“It’s a little bit like sending your kid off to college,” Lange said. “It’s wonderful and terrifying at the same time.”

At the Rubin Observatory the camera ]will be bolted onto the end of a huge telescope, probably in October or November, Lange said. Once installation and setup is complete, it will shoot photos of 20 billion galaxies to be stitched together in expansive panoramas providing astronomers with ever-changing vistas onto colliding and exploding stars, asteroids, and mysterious interstellar phenomena including dark energy and dark matter.

Given the value of the instrument and its importance to science, SLAC had kept the transport mission shrouded in secrecy, refusing to specify when the camera would leave for the San Francisco airport.

“I like to think that there are not bad actors who would sabotage something like this, but it’s not difficult for us to not advertise that it’s going out the door,” Lange said earlier.

Building the camera required a facility with air 1,000 times cleaner than an average indoor space, to prevent dust and other materials from landing on the highly sensitive outer lens and degrading its quality, or from getting into the device’s inner workings.

Engineers custom built a sealed clean room with a 24-foot ceiling, and anyone entering had to don head-to-toe white bunny suits and blue latex gloves, lending day-to-day activities the ambience of a crime scene.

Before shipment, the device was wrapped in a giant silver plastic bag and looked “like a burrito,” Lopez said. Because moisture is an enemy of the instrument, into the bag went dozens of bags of moisture-grabbing desiccant, each the size of a small pillow and weighing several pounds — industrial-sized versions of the tiny packs that come with many consumer electronics products.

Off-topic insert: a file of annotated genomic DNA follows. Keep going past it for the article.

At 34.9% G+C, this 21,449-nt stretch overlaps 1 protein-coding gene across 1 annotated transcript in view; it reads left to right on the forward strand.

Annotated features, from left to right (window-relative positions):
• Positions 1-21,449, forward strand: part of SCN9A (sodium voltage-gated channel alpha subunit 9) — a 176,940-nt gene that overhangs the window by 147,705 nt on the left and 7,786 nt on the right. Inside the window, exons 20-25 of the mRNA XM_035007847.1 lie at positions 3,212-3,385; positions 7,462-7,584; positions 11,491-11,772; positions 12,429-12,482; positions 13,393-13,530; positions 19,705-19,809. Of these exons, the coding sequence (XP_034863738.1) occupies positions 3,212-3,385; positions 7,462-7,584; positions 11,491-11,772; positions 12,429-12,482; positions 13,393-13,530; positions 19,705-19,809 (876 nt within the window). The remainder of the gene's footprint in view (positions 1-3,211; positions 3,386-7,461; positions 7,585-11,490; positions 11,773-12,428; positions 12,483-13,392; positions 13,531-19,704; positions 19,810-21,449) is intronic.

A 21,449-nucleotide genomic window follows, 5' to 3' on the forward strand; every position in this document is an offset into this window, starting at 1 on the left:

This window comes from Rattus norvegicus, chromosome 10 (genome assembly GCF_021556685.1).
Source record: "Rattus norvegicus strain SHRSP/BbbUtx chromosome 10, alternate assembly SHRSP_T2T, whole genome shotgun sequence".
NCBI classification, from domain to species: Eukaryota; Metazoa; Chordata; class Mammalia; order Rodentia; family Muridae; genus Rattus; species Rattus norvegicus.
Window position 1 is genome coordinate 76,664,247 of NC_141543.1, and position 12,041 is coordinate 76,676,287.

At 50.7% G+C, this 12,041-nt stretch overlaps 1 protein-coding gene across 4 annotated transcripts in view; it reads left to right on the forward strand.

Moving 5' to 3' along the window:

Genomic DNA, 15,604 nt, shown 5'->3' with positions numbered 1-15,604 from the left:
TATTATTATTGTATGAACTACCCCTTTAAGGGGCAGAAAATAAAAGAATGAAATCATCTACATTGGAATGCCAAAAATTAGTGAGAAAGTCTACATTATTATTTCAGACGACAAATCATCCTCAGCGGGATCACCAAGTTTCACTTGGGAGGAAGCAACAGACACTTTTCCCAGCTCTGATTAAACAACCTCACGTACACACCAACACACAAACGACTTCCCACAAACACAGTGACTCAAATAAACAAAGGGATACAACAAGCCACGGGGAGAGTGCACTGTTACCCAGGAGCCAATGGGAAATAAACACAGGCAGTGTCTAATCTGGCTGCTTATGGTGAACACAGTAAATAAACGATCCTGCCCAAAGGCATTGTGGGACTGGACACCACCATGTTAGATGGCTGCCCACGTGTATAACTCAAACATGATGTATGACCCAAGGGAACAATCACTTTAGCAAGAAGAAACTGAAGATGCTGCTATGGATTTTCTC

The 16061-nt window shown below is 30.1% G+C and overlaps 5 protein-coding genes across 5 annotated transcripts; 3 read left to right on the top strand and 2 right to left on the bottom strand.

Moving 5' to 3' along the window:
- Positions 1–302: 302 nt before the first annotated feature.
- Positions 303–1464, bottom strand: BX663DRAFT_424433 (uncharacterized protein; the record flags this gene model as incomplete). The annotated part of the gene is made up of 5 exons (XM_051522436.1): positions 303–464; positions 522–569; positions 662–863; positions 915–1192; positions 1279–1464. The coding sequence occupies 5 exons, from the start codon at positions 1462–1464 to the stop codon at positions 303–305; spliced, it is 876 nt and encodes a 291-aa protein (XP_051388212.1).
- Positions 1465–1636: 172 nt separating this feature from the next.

The camera was bolted onto a 4,000-pound yellow steel frame, then lifted up and lowered into a pristine steel shipping container, where the frame was fitted with sensors to measure and track impacts to the camera from bumps and jarring — which post-trip data showed were minimal.

Chief among Lange’s pre-shipment impact worries were the camera’s 189 custom-made silicon sensors, set a couple hairs’ width apart and costing $150,000 each.

“It doesn’t take very much motion for that distance to be closed,” Lange said earlier. “If they contact, they break. It would be pretty bad.”

Earlier, to help make sure the transport apparatus could keep the camera safe on its journey to Chile, a dummy version of the device, heavily weighted with black iron gym plates and hooked up with impact sensors, was put on a truck and driven around the Bay Area.

“We sent the driver on an eight-hour drive and said, ‘Find all the worst roads that you can. Hit 101. Hit 880,’” Lange said. “We were logging the shocks during that process.”

Then they did a much longer test run: by truck to Miami, then on a plane to Chile and up to the observatory site and back to Menlo Park.

Now the camera waits in its new clean room on the third level of the eight-level observatory. On installation day, the instrument will travel in a giant elevator five levels up to the facility’s dome, and technicians will use 108 large, high-strength bolts to attach it to the tip of the telescope.

Five months of testing will follow. If all goes well, the first light photons will enter the camera in the spring.

The camera and telescope, Lange said, are “going to revolutionize astronomy.”